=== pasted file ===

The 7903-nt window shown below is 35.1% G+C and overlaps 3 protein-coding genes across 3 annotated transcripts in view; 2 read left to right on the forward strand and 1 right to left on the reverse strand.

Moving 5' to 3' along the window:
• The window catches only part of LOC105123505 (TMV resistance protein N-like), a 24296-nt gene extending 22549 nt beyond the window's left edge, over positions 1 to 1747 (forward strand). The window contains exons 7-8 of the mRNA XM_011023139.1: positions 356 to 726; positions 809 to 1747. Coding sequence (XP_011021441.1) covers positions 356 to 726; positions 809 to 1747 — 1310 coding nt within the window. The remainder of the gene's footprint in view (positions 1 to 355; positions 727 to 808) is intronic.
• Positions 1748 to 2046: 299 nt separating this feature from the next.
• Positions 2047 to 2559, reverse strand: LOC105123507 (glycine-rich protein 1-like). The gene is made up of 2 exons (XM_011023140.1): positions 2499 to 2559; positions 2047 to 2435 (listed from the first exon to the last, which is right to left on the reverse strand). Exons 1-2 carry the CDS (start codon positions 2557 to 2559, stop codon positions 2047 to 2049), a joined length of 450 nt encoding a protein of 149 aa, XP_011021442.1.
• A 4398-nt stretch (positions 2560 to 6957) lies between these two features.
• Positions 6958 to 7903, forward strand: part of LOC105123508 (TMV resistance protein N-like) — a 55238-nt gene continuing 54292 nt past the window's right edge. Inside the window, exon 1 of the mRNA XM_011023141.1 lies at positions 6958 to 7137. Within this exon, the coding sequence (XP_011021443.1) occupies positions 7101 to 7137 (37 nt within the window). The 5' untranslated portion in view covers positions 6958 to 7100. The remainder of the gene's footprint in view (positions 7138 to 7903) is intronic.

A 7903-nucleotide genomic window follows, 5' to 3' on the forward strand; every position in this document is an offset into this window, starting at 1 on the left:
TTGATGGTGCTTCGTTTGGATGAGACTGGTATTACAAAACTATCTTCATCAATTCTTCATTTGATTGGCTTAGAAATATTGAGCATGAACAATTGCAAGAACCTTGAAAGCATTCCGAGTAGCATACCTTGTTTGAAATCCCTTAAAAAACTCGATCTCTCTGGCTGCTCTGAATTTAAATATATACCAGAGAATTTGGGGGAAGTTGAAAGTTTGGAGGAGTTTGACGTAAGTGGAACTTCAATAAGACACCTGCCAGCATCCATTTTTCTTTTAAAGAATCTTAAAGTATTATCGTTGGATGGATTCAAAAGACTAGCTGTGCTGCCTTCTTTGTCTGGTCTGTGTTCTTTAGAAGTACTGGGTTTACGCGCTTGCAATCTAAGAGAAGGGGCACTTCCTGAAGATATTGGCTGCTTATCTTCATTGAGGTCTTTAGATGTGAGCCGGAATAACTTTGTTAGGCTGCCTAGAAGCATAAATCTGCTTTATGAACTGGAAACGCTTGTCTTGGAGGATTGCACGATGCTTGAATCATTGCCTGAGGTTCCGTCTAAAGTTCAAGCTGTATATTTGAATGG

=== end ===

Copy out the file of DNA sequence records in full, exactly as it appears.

The 7903-nt window shown below is 35.1% G+C and overlaps 3 protein-coding genes across 3 annotated transcripts in view; 2 read left to right on the forward strand and 1 right to left on the reverse strand.

Moving 5' to 3' along the window:
• The window catches only part of LOC105123505 (TMV resistance protein N-like), a 24296-nt gene extending 22549 nt beyond the window's left edge, over positions 1 to 1747 (forward strand). The window contains exons 7-8 of the mRNA XM_011023139.1: positions 356 to 726; positions 809 to 1747. Coding sequence (XP_011021441.1) covers positions 356 to 726; positions 809 to 1747 — 1310 coding nt within the window. The remainder of the gene's footprint in view (positions 1 to 355; positions 727 to 808) is intronic.
• Positions 1748 to 2046: 299 nt separating this feature from the next.
• Positions 2047 to 2559, reverse strand: LOC105123507 (glycine-rich protein 1-like). The gene is made up of 2 exons (XM_011023140.1): positions 2499 to 2559; positions 2047 to 2435 (listed from the first exon to the last, which is right to left on the reverse strand). Exons 1-2 carry the CDS (start codon positions 2557 to 2559, stop codon positions 2047 to 2049), a joined length of 450 nt encoding a protein of 149 aa, XP_011021442.1.
• A 4398-nt stretch (positions 2560 to 6957) lies between these two features.
• Positions 6958 to 7903, forward strand: part of LOC105123508 (TMV resistance protein N-like) — a 55238-nt gene continuing 54292 nt past the window's right edge. Inside the window, exon 1 of the mRNA XM_011023141.1 lies at positions 6958 to 7137. Within this exon, the coding sequence (XP_011021443.1) occupies positions 7101 to 7137 (37 nt within the window). The 5' untranslated portion in view covers positions 6958 to 7100. The remainder of the gene's footprint in view (positions 7138 to 7903) is intronic.

A 7903-nucleotide genomic window follows, 5' to 3' on the forward strand; every position in this document is an offset into this window, starting at 1 on the left:
TTGATGGTGCTTCGTTTGGATGAGACTGGTATTACAAAACTATCTTCATCAATTCTTCATTTGATTGGCTTAGAAATATTGAGCATGAACAATTGCAAGAACCTTGAAAGCATTCCGAGTAGCATACCTTGTTTGAAATCCCTTAAAAAACTCGATCTCTCTGGCTGCTCTGAATTTAAATATATACCAGAGAATTTGGGGGAAGTTGAAAGTTTGGAGGAGTTTGACGTAAGTGGAACTTCAATAAGACACCTGCCAGCATCCATTTTTCTTTTAAAGAATCTTAAAGTATTATCGTTGGATGGATTCAAAAGACTAGCTGTGCTGCCTTCTTTGTCTGGTCTGTGTTCTTTAGAAGTACTGGGTTTACGCGCTTGCAATCTAAGAGAAGGGGCACTTCCTGAAGATATTGGCTGCTTATCTTCATTGAGGTCTTTAGATGTGAGCCGGAATAACTTTGTTAGGCTGCCTAGAAGCATAAATCTGCTTTATGAACTGGAAACGCTTGTCTTGGAGGATTGCACGATGCTTGAATCATTGCCTGAGGTTCCGTCTAAAGTTCAAGCTGTATATTTGAATGG